Re: CVE-2014-8159 kernel: infiniband: uverbs: unprotected physical memory access
From: Haggai Eran
Date: Thu Apr 02 2015 - 11:33:42 EST
On 02/04/2015 16:30, Yann Droneaud wrote:
> Le jeudi 02 avril 2015 Ã 10:52 +0000, Shachar Raindel a Ãcrit :
>>> -----Original Message-----
>>> From: Yann Droneaud [mailto:ydroneaud@xxxxxxxxxx]
>>> Sent: Thursday, April 02, 2015 1:05 PM
>>> Le mercredi 18 mars 2015 Ã 17:39 +0000, Shachar Raindel a Ãcrit :
>>>> + /*
>>>> + * If the combination of the addr and size requested for this
>>>> + * region causes an integer overflow, return error.
>>>> + */
>>>> + if ((PAGE_ALIGN(addr + size) <= size) ||
>>>> + (PAGE_ALIGN(addr + size) <= addr))
>>>> + return ERR_PTR(-EINVAL);
>>> Can access_ok() be used here ?
>>> if (!access_ok(writable ? VERIFY_WRITE : VERIFY_READ,
>>> addr, size))
>>> return ERR_PTR(-EINVAL);
>> No, this will break the current ODP semantics.
>> ODP allows the user to register memory that is not accessible yet.
>> This is a critical design feature, as it allows avoiding holding
>> a registration cache. Adding this check will break the behavior,
>> forcing memory to be all accessible when registering an ODP MR.
> Where's the check for the range being in userspace memory space,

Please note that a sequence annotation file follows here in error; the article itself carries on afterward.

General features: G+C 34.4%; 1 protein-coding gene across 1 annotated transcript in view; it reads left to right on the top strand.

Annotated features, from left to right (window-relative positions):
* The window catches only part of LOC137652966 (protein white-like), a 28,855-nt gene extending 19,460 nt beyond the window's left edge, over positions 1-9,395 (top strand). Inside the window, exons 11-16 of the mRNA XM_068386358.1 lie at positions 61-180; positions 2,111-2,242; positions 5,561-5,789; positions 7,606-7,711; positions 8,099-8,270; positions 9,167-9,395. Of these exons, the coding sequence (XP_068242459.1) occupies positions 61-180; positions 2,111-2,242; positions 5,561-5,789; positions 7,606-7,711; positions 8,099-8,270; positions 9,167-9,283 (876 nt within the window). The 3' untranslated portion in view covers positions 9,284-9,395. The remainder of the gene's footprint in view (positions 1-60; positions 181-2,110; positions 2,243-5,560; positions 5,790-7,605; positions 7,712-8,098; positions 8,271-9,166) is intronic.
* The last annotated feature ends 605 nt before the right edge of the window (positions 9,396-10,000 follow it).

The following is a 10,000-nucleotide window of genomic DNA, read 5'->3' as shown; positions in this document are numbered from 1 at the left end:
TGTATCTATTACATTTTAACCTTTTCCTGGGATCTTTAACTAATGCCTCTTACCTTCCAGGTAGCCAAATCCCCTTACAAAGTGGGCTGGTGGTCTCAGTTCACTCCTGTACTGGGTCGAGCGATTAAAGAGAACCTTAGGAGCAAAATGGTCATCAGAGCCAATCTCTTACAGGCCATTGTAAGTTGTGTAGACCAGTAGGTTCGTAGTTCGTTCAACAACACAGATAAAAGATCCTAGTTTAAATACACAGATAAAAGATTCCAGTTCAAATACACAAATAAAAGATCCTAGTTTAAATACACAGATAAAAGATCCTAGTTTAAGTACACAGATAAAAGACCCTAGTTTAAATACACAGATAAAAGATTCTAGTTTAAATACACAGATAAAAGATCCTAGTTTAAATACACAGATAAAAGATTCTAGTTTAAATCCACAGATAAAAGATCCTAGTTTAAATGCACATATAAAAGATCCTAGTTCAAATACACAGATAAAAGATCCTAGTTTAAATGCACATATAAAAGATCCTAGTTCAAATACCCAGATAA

> especially for the ODP case ?
> For non ODP case (eg. plain old behavior), does get_user_pages()
> ensure the requested pages fit in userspace region on all
> architectures ? I think so.
Yes, get_user_pages will return a smaller amount of pages than requested
if it encounters an unmapped region (or a region without write
permissions for write requests). If this happens, the loop in
ib_umem_get calls get_user_pages again with the next set of pages, and
this time if it the first page still cannot be mapped an error is returned.
> In ODP case, I'm not sure such check is ever done ?
In ODP, we also call get_user_pages, but only when a page fault occurs
(see ib_umem_odp_map_dma_pages()). This allows the user to pre-register
a memory region that contains unmapped virtual space, and then mmap
different files into that area without needing to re-register.
> (Aside, does it take special mesure to protect shared mapping from
> being read and/or *written* ?)
I'm not sure I understand the question. Shared mappings that the process
is allowed to read or write are also allowed for the HCA (specifically,
to local and remote operations the same process performs using the HCA),
provided the application has registered their virtual address space as a
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